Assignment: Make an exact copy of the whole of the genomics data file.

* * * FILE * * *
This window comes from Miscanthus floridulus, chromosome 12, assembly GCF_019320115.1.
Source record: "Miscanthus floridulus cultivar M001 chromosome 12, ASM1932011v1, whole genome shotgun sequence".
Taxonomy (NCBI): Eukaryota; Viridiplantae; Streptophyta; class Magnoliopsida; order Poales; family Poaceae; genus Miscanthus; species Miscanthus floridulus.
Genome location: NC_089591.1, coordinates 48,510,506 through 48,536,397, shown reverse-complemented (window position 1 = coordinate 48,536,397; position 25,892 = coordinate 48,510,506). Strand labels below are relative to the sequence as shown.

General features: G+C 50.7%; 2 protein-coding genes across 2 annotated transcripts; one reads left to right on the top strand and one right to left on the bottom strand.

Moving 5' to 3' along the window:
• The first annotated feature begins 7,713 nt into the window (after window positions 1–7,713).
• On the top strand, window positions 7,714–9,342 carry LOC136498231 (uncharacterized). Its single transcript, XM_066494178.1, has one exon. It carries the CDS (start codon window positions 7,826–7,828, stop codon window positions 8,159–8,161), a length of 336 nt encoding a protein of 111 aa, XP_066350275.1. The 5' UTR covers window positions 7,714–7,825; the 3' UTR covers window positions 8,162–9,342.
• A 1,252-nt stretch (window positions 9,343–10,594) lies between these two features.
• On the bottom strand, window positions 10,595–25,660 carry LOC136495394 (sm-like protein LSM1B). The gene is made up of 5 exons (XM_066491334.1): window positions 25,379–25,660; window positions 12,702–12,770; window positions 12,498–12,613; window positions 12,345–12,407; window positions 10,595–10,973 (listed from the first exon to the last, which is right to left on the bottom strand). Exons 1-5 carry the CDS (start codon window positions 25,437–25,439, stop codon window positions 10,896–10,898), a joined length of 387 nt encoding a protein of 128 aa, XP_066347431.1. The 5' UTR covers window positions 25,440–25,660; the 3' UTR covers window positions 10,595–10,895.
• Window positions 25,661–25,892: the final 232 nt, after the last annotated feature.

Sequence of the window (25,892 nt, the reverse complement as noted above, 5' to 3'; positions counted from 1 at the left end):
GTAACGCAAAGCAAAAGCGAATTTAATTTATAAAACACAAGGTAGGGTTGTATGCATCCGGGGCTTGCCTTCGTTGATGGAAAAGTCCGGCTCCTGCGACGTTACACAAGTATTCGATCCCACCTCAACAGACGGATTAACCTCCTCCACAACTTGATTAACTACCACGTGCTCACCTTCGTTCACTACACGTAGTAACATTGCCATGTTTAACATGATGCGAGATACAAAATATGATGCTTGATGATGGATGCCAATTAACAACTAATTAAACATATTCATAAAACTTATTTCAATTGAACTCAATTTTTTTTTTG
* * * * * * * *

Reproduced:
This window comes from Miscanthus floridulus, chromosome 12, assembly GCF_019320115.1.
Source record: "Miscanthus floridulus cultivar M001 chromosome 12, ASM1932011v1, whole genome shotgun sequence".
Taxonomy (NCBI): Eukaryota; Viridiplantae; Streptophyta; class Magnoliopsida; order Poales; family Poaceae; genus Miscanthus; species Miscanthus floridulus.
Genome location: NC_089591.1, coordinates 48,510,506 through 48,536,397, shown reverse-complemented (window position 1 = coordinate 48,536,397; position 25,892 = coordinate 48,510,506). Strand labels below are relative to the sequence as shown.

General features: G+C 50.7%; 2 protein-coding genes across 2 annotated transcripts; one reads left to right on the top strand and one right to left on the bottom strand.

Moving 5' to 3' along the window:
• The first annotated feature begins 7,713 nt into the window (after window positions 1–7,713).
• On the top strand, window positions 7,714–9,342 carry LOC136498231 (uncharacterized). Its single transcript, XM_066494178.1, has one exon. It carries the CDS (start codon window positions 7,826–7,828, stop codon window positions 8,159–8,161), a length of 336 nt encoding a protein of 111 aa, XP_066350275.1. The 5' UTR covers window positions 7,714–7,825; the 3' UTR covers window positions 8,162–9,342.
• A 1,252-nt stretch (window positions 9,343–10,594) lies between these two features.
• On the bottom strand, window positions 10,595–25,660 carry LOC136495394 (sm-like protein LSM1B). The gene is made up of 5 exons (XM_066491334.1): window positions 25,379–25,660; window positions 12,702–12,770; window positions 12,498–12,613; window positions 12,345–12,407; window positions 10,595–10,973 (listed from the first exon to the last, which is right to left on the bottom strand). Exons 1-5 carry the CDS (start codon window positions 25,437–25,439, stop codon window positions 10,896–10,898), a joined length of 387 nt encoding a protein of 128 aa, XP_066347431.1. The 5' UTR covers window positions 25,440–25,660; the 3' UTR covers window positions 10,595–10,895.
• Window positions 25,661–25,892: the final 232 nt, after the last annotated feature.

Sequence of the window (25,892 nt, the reverse complement as noted above, 5' to 3'; positions counted from 1 at the left end):
GTAACGCAAAGCAAAAGCGAATTTAATTTATAAAACACAAGGTAGGGTTGTATGCATCCGGGGCTTGCCTTCGTTGATGGAAAAGTCCGGCTCCTGCGACGTTACACAAGTATTCGATCCCACCTCAACAGACGGATTAACCTCCTCCACAACTTGATTAACTACCACGTGCTCACCTTCGTTCACTACACGTAGTAACATTGCCATGTTTAACATGATGCGAGATACAAAATATGATGCTTGATGATGGATGCCAATTAACAACTAATTAAACATATTCATAAAACTTATTTCAATTGAACTCAATTTTTTTTTTG